Niobe Day – October 21
Niobe Day is celebrated by the Royal Canadian Navy (RCN) on the 21st day of October each year. Called Trafalgar Day by the Royal Navy, Niobe Day marks the arrival of His Majesty’s Canadian Ship (HMCS) Niobe in Halifax on October 21, 1910, the first Canadian warship to enter Canada’s territorial waters, and a landmark event in the beginnings of the Naval Service of Canada.
Niobe Day gives RCN personnel a chance to reflect on their collective accomplishments since 1910, what it means to be members of the profession of arms, and what is required of them to ensure the RCN’s continued excellence, both at sea and ashore, in the years to come.
HMCS Niobe was an 11,000-tonne armoured cruiser purchased by Canada from the Royal Navy. The warship entered into Halifax Harbour on October 21, 1910, having steamed across the Atlantic from Portsmouth, England.
The date of arrival of Niobe was carefully timed to coincide with the 105th anniversary of the Battle of Trafalgar, in order to symbolize the transfer to the Naval Service of Canada the intangible and priceless winning tradition of the parent Royal Navy. It was natural for the new navy to model itself after the preeminent fighting service of the day.
Then Minister of the Naval Service, the Honourable Louis-Philippe Brodeur (father and grandfather of two future admirals of the Naval Service of Canada) welcomed Niobe and her complement with the proclamation:
“This event tells the story of a dawning epoch of self-confidence. It proclaims to the whole [world] that Canada is willing and proud to provide as rapidly as circumstances permit for her local naval defence, and to safeguard her share in the commerce and trade of the empire in whose world-girding belt Canada is the bright and precious buckle.”
Two weeks later would see the arrival of HMCS Rainbow in Esquimalt on November 7, 1910. Rainbow actually was the first ship to be commissioned as one of His or Her Majesty’s Canadian Ships on August 4, 1910. Her arrival in Canada came later as the ship had to sail south of the Americas and around Cape Horn in the era before the Panama Canal.
The arrival of Niobe and Rainbow was the manifestation of the decision of Parliament on May 4, 1910 to establish the Naval Service of Canada. It was a defining moment for the still-young dominion.
HMCS Niobe was built by Vickers Limited in Barrow-in-Furness, England and launched on February 20, 1897, entering service in 1898.
Before being sold to Canada, Her/His Majesty’s Ship (HMS) Niobe served with the Royal Navy during the Boer War, being sent to Gibraltar to escort troop transports ferrying reinforcements to the Cape.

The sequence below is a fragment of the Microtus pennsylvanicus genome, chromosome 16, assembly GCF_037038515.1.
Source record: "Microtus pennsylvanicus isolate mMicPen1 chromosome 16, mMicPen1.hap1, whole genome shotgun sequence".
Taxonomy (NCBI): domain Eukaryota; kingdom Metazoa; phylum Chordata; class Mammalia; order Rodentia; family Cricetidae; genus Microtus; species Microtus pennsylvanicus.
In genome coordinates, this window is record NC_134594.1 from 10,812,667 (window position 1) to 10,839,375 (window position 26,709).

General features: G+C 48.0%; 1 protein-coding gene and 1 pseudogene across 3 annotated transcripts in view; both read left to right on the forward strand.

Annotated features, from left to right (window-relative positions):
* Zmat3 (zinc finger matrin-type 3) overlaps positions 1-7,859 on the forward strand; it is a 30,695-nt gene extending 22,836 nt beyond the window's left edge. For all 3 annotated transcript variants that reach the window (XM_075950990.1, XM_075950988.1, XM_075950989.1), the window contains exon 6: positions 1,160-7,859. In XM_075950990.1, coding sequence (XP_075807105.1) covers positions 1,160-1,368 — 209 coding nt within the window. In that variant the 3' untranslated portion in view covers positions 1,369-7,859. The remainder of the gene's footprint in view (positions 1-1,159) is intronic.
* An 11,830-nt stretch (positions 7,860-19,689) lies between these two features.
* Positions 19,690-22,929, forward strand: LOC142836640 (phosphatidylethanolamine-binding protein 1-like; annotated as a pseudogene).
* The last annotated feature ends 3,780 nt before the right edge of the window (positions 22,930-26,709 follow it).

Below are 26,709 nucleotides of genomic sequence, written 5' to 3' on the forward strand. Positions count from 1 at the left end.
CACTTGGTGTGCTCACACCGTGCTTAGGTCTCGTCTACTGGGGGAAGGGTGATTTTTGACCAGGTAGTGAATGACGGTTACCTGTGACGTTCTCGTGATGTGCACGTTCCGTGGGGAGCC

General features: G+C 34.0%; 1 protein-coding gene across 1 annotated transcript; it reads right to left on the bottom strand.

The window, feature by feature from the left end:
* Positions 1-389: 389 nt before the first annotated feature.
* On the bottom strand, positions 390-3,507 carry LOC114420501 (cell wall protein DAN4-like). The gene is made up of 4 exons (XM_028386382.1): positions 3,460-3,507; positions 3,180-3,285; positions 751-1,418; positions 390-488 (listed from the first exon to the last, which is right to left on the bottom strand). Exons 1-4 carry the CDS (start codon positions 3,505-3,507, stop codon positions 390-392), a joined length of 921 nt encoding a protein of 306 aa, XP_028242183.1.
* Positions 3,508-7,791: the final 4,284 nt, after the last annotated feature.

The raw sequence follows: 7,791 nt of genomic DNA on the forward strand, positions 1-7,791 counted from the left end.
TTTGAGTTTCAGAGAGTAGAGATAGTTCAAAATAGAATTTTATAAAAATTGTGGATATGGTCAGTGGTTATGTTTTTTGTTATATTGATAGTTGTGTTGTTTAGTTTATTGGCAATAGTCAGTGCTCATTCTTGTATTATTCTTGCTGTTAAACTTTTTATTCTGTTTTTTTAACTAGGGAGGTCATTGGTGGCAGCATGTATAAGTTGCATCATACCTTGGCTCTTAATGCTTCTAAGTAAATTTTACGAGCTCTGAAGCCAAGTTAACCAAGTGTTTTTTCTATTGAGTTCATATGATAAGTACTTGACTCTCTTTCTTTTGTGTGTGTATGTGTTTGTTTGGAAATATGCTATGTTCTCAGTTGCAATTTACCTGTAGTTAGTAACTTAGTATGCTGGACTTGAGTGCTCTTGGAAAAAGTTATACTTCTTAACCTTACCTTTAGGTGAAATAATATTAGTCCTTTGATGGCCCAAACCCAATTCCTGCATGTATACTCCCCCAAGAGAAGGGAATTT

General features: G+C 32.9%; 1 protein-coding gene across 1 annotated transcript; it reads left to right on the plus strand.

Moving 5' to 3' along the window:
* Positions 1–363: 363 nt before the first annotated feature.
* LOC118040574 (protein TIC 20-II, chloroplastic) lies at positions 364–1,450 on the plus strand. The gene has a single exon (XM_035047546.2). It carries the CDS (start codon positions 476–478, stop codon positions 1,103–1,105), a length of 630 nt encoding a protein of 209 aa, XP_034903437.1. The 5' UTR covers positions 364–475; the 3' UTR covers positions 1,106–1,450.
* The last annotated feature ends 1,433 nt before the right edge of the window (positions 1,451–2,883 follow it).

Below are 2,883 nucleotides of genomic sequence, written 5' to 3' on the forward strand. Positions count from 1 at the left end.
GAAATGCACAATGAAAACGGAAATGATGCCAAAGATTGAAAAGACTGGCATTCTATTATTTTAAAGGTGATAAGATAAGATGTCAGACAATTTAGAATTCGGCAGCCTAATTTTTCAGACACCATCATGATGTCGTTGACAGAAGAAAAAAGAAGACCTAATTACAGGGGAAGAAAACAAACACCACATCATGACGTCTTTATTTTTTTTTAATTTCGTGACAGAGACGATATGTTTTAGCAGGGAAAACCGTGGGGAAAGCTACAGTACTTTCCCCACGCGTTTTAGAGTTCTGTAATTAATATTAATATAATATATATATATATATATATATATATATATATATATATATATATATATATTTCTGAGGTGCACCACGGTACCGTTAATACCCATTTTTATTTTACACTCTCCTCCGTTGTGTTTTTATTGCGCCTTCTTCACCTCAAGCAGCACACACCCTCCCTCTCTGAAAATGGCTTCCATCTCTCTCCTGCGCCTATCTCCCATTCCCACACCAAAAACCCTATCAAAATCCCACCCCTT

On December 4, 1899 HMS Niobe and HMS Doris rescued troops from the SS Ismore, which had run aground. She saw further action in the Boer War, escorting troops to Cape Town. The Queen’s South Africa Medal was subsequently awarded to the crew. She returned to the English Channel, but later escorted vessels as far as Colombo in Ceylon.
In March 1901, HMS Niobe was one of two cruisers to escort HMS Ophir, commissioned as a royal yacht for the world tour of the Duke and Duchess of Cornwall and York (later King George and Queen Mary), from Spithead to Gibraltar. In September of the same year she again escorted the royal yacht from St. Vincent to Halifax, Nova Scotia. Niobe continued to serve in the RN until 1910, one of eight sisters of the Diadem-class.
Upon transfer to the Naval Service of Canada, HMCS Niobe, along with HMCS Rainbow, became the first two in a long and illustrious line of HMC ships and submarines that have served and continue to serve Canada with excellence at home and abroad.
Niobe was commissioned in the RCN on September 6, 1910 at Devonport and arrived at Halifax on October 21st. Niobe was almost lost during the night of July 30-31, 1911 when she went aground off Cape Sable, necessitating repairs that were not completed until the end of 1912. In the fall of 1914, after the ravages of two years’ disuse had been made good, she joined the RN’s 4th Cruiser Squadron on contraband patrol off New York.
She returned to Halifax on July 17, 1915 and was paid off on September 6th and became a depot ship. Her upper works were wrecked in the Halifax explosion of December 6, 1917, but she continued to serve as a depot ship until 1920.
Commanding Officers of HMCS Niobe
- Commander W. B. MacDonald, RN – September 6, 1910 - June 20, 1913
- Lieutenant-Commander C. E. Aglionby, RN – June 20, 1913 - August 15, 1914
- Captain R. G. Corbett, RN – August 15, 1914 - September 1, 1915
- Acting/Commander P. F. Newcombe, RN – October 16, 1916 - December 22, 1917
- Commander H. E. Holme, RCN – December 22, 1917 - June 1, 1920